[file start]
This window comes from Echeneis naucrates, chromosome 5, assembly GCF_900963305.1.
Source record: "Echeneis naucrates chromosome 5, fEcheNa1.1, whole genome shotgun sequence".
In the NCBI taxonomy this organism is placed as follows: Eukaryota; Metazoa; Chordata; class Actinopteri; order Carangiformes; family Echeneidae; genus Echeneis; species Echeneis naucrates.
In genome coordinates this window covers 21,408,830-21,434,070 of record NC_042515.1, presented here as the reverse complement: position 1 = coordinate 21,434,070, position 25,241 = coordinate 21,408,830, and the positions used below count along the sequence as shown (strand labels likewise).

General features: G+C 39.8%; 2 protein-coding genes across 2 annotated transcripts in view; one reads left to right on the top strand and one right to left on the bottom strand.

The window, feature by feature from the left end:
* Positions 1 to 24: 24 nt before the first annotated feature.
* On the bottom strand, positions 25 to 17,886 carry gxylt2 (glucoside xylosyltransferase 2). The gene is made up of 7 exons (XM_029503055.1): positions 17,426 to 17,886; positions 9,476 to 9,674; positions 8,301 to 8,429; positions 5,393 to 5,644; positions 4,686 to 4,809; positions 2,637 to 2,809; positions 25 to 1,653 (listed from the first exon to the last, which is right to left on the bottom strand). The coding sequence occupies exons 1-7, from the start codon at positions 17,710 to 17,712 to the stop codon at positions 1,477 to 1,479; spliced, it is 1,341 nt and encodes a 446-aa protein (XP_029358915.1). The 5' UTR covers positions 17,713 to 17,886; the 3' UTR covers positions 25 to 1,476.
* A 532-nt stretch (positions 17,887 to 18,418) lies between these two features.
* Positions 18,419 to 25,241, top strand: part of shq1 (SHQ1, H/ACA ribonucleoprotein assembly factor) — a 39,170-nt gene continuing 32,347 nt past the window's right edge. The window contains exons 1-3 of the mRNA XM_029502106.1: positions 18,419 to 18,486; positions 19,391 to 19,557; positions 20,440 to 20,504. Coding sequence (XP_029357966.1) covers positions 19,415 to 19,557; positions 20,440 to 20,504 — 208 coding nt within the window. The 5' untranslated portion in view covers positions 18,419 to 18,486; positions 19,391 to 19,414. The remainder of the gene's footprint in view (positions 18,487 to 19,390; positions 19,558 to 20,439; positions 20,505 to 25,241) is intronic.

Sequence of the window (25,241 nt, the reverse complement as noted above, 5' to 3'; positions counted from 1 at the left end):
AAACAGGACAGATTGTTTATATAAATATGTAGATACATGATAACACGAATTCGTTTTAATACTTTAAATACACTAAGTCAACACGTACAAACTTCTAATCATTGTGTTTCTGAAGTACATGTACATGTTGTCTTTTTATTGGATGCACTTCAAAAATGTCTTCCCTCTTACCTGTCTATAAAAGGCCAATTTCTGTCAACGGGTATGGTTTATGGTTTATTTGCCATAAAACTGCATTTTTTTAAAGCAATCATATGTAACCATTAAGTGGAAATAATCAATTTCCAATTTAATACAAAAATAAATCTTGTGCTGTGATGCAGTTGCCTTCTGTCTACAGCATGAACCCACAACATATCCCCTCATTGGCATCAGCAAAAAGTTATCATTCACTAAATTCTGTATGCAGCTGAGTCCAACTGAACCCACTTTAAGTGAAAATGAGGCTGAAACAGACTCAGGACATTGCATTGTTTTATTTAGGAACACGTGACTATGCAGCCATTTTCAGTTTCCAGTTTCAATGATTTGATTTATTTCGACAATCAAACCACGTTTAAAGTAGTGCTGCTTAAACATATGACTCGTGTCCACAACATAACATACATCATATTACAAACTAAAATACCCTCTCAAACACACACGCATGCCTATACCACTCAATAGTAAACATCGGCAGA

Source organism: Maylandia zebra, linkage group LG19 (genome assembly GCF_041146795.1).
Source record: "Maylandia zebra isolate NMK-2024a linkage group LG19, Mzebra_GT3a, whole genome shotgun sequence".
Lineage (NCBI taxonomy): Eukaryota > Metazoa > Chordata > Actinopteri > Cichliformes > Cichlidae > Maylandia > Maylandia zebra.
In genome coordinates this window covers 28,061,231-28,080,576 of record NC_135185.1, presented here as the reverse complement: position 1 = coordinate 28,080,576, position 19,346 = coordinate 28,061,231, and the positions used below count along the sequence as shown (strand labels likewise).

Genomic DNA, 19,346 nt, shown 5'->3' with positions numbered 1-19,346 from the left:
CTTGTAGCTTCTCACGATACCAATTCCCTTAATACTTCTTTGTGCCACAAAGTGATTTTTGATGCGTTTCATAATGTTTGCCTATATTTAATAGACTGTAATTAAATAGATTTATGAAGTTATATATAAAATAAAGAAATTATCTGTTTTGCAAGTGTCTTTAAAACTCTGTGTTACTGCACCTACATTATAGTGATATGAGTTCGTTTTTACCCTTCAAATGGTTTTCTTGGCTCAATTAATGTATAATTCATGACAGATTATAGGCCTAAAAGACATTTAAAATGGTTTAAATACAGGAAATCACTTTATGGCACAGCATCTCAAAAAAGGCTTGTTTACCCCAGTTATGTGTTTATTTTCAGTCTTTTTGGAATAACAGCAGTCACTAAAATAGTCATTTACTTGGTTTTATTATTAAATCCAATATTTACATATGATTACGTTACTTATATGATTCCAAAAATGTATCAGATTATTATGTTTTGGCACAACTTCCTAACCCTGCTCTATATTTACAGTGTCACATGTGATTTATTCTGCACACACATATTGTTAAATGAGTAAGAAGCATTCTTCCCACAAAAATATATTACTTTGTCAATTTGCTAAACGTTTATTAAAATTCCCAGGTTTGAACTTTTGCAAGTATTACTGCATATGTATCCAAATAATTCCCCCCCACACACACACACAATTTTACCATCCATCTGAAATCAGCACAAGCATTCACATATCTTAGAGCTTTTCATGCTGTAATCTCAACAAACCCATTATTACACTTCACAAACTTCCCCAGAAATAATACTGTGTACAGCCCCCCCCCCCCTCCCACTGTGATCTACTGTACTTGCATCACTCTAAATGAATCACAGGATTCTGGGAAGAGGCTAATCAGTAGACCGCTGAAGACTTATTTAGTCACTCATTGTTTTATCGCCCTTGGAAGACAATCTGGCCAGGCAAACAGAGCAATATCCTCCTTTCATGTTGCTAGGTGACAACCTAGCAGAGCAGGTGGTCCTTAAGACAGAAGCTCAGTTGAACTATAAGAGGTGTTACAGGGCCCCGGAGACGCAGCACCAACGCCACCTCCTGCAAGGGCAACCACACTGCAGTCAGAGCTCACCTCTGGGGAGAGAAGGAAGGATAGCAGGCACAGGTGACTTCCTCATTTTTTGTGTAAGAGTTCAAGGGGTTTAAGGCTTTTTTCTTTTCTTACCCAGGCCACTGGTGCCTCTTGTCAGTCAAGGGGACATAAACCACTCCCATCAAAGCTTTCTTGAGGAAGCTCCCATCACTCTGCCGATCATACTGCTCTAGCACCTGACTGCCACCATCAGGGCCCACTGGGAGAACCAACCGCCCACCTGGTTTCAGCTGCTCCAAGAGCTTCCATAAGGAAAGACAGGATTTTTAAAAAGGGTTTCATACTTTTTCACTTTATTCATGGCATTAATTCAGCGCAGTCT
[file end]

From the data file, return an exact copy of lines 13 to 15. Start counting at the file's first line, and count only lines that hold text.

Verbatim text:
Source organism: Maylandia zebra, linkage group LG19 (genome assembly GCF_041146795.1).
Source record: "Maylandia zebra isolate NMK-2024a linkage group LG19, Mzebra_GT3a, whole genome shotgun sequence".
Lineage (NCBI taxonomy): Eukaryota > Metazoa > Chordata > Actinopteri > Cichliformes > Cichlidae > Maylandia > Maylandia zebra.